There are worse places to start that Vol 18, no 3 of Industry and Innovation, which is a special issue on eco-innovation dynamics.  In the introduction, Kemp and Oltra write –

Ecoinnovations are innovations whose environmental impact on a life cycle basis is lower than those of relevant alternatives and many innovations qualify as such. The innovation may be an adaptation of an existing product or technology process, a product or process new to the world, something organizational, distributional or presentational, and a mix of old and new elements. Like normal (non-eco) innovations, eco-innovations may be technological, organizational, intangible or systemic, and, like any innovation, they require knowledge, attention, capabilities, resources and coordination for their development and adoption.

(Kemp and Oltra, 2011:249)

Kemp, R. and Oltra, V. 2011. Research Insights and Challenges on Eco-Innovation Dynamics.  Industry and Innovation, Vol. 18, (3), pp.249-253.


There are two key differences with “normal innovation”

  1. Above and beyond the normal demand-pull/technology-push you also have the question of  the role of policy and regulation.  “Policy is crucial for giving environmental benefits a value in the marketplace through the use of regulations, taxes and tradable emission rights. No other actor than the government can do this on a large scale and systematically. Eco-innovation is also supported by innovation policy, industrial policy and sectoral policies.” (Kemp and Oltra, 2011:250)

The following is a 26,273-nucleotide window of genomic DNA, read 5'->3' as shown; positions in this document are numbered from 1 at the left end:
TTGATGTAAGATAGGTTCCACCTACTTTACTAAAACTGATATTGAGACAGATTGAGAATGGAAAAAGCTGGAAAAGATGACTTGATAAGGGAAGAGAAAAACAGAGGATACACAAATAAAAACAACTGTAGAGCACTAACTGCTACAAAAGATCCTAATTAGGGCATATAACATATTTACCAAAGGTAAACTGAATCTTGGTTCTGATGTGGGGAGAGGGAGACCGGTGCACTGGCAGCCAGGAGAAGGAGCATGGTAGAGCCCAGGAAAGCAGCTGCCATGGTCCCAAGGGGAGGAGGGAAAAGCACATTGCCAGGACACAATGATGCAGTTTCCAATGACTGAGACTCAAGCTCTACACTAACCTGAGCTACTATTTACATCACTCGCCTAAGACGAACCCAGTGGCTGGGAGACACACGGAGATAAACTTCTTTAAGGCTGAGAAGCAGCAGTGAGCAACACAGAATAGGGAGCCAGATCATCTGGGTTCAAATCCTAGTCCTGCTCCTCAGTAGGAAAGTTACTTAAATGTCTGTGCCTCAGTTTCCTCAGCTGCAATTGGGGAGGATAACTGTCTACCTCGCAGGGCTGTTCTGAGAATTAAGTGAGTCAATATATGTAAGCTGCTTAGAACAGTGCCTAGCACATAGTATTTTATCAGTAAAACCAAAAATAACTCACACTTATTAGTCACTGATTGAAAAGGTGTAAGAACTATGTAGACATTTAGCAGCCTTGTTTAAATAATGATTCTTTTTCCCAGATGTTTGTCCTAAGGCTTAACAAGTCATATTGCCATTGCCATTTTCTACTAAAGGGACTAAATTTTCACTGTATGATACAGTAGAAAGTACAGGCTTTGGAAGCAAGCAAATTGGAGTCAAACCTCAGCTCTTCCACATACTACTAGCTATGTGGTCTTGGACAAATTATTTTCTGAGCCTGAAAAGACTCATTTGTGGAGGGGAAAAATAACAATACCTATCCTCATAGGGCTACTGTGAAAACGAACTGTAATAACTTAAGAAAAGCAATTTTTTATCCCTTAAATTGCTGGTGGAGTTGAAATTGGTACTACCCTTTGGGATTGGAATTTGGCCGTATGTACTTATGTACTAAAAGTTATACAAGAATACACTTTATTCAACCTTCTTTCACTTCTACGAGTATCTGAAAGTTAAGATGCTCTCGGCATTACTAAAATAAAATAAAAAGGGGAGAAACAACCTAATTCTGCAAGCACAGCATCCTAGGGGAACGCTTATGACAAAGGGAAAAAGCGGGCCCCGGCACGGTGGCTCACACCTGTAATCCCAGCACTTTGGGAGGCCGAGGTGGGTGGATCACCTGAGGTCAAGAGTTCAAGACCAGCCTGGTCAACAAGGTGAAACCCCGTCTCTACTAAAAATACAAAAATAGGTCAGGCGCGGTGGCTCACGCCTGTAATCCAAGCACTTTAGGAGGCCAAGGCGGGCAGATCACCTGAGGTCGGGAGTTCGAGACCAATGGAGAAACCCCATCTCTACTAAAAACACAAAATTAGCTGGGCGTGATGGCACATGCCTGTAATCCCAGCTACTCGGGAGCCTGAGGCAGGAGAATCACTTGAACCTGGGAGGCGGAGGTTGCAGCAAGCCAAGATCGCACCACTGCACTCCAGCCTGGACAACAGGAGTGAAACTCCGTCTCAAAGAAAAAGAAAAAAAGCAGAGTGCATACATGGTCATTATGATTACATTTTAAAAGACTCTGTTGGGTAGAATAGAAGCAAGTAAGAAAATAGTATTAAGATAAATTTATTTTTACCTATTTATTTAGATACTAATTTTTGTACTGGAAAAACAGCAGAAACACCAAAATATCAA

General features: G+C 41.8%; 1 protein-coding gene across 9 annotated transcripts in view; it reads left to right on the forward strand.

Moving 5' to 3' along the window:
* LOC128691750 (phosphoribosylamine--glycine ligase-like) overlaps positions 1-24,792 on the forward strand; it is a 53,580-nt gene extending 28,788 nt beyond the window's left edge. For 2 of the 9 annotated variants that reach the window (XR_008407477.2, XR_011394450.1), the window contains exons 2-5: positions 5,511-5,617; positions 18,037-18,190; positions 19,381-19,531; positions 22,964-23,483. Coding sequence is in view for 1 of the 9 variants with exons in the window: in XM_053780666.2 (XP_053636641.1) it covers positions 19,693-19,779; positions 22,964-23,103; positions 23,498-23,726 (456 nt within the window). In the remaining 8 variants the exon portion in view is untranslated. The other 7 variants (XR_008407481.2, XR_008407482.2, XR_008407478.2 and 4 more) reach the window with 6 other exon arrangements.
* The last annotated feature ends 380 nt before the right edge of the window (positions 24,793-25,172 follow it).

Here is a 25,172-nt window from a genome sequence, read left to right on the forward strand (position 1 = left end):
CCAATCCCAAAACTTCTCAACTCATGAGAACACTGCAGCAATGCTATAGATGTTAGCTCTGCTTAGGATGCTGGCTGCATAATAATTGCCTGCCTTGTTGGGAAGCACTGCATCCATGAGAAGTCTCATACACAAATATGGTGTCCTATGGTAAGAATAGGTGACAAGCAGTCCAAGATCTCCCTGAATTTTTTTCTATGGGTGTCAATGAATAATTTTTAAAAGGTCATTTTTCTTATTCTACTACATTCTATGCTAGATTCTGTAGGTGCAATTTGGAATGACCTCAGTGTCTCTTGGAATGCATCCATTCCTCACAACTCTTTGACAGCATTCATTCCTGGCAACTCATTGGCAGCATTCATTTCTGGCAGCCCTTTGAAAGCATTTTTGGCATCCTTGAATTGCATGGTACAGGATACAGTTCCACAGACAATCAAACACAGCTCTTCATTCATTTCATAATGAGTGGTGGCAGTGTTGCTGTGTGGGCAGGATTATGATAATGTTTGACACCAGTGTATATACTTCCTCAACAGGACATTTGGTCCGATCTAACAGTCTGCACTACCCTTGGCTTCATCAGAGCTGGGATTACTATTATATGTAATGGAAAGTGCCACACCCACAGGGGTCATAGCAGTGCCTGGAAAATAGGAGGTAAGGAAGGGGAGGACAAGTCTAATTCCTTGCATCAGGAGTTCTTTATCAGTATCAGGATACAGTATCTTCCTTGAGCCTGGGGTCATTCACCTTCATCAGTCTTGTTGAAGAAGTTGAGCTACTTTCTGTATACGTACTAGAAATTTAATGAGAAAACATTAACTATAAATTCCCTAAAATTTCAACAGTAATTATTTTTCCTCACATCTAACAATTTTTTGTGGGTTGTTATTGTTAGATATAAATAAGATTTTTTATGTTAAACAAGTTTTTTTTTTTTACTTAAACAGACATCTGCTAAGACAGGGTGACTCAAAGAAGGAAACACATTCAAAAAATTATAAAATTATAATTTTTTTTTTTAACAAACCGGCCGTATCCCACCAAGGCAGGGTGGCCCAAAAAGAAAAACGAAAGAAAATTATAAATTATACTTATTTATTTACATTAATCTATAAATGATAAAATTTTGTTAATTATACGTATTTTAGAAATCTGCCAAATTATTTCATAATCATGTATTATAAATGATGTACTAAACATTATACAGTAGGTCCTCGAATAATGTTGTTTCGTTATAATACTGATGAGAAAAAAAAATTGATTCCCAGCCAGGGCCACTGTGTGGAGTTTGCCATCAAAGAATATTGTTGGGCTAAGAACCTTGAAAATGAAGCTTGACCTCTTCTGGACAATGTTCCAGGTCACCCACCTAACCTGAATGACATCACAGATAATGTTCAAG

2. “A second difference with normal innovation is that suppliers and especially users must understand environmental issues in a way that is meaningful for them (consumers must be able to make a link with climate change when learning about low-carbon products). Ecoinnovation depends on values, the attribution of meaning and on environmental knowledge. In the absence of special regulations and incentives, a sense of responsibility is needed for dealing with the conflict between individual rationality and collective rationality.” (Kemp and Oltra, 2011:250)


There are better places to start than this video I made in July 2016…

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